- Trick Name: This is the base trick. While the Trick Name may not be omitted, it can be abbreviated for certain tricks (e.g., ThumbAround to TA).
- Direction: This is the direction of rotation of the pen during a trick. If the direction is omitted, it is assumed to be "Normal." If the direction is "Reverse," it can be shortened to "Rev.".
- number of spins: This is the total amount of revolutions of the pen throughout the entire trick. If omitted, it is assumed to be the default amount for the individual trick stated.
- starting position: This is the finger slot, or other position on the hand/body, of the pen when the trick starts. If omitted, it is assumed to be the default position for the individual trick.
- ending position: This is the finger slot, or other position on the hand/body, of the pen when the trick ends. If omitted, it is assumed to be the default position for the individual trick. When notating a trick, a "-" is placed between the starting and ending positions.
Breakdowns are annotations of hybrids (a mix of a few "interrupted" tricks) and combos (combinations of hybrids and/or other tricks) which are used to define how a hybrid or combo is performed. The simplest breakdowns have only a ">" between tricks to show that they are connected. More formal breakdowns use other symbols to show different aspects of the connections between tricks. No one format is used every time, and formats are often deviated from when certain pen spinners write out breakdowns.
In Pen Spinning there are 4 main fundamental tricks spinners often learn first. They are as follows.
The ThumbAround Normal (previously known as "360 Degrees Normal") is performed by pushing a pen using any finger (usually the middle finger) except the thumb to initiate the pen to spin around one's thumb one time, then catching it in between the thumb and a finger. There are multiple variations of the ThumbAround.
The Pass Normal involves rotating a pen 0.5 times from one finger slot to another. When performing a Pass on the palm side of hand, the pen goes downward. When performing a Pass on the other side of the hand, the pen goes upward. A small combination of Passes involving the pen rotating fully around the hand, starting and ending at the 12 slot, is called a FingerPass. The FingerPass was used in the James Bond film GoldenEye by Boris Grishenko, in a variation using only three fingers instead of the usual four.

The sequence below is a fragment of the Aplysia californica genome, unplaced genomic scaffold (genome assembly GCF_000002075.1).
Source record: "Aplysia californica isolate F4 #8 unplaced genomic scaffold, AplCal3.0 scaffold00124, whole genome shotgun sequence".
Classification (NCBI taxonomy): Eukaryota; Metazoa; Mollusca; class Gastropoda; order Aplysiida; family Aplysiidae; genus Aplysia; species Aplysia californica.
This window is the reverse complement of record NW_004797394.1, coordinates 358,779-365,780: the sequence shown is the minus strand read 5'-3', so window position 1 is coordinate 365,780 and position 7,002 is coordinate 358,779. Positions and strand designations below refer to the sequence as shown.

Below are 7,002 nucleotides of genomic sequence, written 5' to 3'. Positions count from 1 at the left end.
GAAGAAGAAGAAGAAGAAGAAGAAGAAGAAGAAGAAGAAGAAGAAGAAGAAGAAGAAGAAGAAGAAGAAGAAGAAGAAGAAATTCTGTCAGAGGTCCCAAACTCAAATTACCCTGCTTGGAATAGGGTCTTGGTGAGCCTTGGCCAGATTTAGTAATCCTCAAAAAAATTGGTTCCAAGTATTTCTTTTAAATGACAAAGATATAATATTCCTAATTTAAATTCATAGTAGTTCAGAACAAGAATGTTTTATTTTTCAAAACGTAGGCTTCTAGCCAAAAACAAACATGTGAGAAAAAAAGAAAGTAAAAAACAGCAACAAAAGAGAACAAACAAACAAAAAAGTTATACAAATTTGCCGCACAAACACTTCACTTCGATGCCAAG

The idea behind the Sonic is to move the pen from one finger position to another finger position in as little time as possible. In the Sonic Normal, a pen is held in a finger slot not involving the thumb and is spun in a conic-like motion behind a finger (or fingers) to another finger slot further up the hand. The pen makes one revolution.
The Charge Normal does not involve spinning the pen around any fingers or any body parts, rather, the pen is spun conically in a single finger slot. In the right hand, the pen spins clockwise; in the left hand, counter-clockwise. This trick is often performed by drummers using drumsticks rather than pens.
In addition to the 4 fundamental tricks, more have been invented and used successfully in combos by numerous people. Almost all advanced tricks are miniature combos, called hybrids. A hybrid is a pen movement that can consist of one or more partial fundamental tricks (e.g. the Twisted Sonic Normal consists of a Charge 0.5 followed by a Pass Reverse). A more complex hybrid can also involve another hybrid within itself (e.g. the Devil's Sonic Normal consists of a Twisted Sonic Normal followed by a Shadow Normal). As more hybrids have been invented over time, individual names for each one have become increasingly uncommon. This is because breakdowns of the hybrid showing the tricks out of which it is made are preferred over a unique name for the hybrid. The following tricks are often considered basic tricks as Power tricks have taken over since they are much harder to perform.
The pen should begin by being held in the writing position, near the tip of a pen. A wiper reverse is performed, where the pen pivots from the top of the thumb and index finger to the bottom of the thumb and index finger. A pass to the index/middle fingers is then performed. The pen pivots from the top of these fingers to the bottom. The pen is then swung back up to the writing position. When the pen is not passed to a different finger slot, the trick is called "Figure 8". When more passes are involved, the trick may be called other names such as "Double Infinity".
This is a trick where the palm is facing down. The pen starts at any finger slot (usually 12) and does 0.5 rotations in the charge position before traveling up to the top of the hand. The pen should revolve 0.5 times on top of your fingers. As it nears the end of the 0.5 revolutions on top, slowly lift any of your fingers to catch the pen (usually the index finger to catch it in the 12 slot). At the end, a final 0.5 revolutions of charge should end the trick. Doing a total of 1.5 revolutions, and usually the trick is followed by another trick. It is considered a very hard trick for beginners.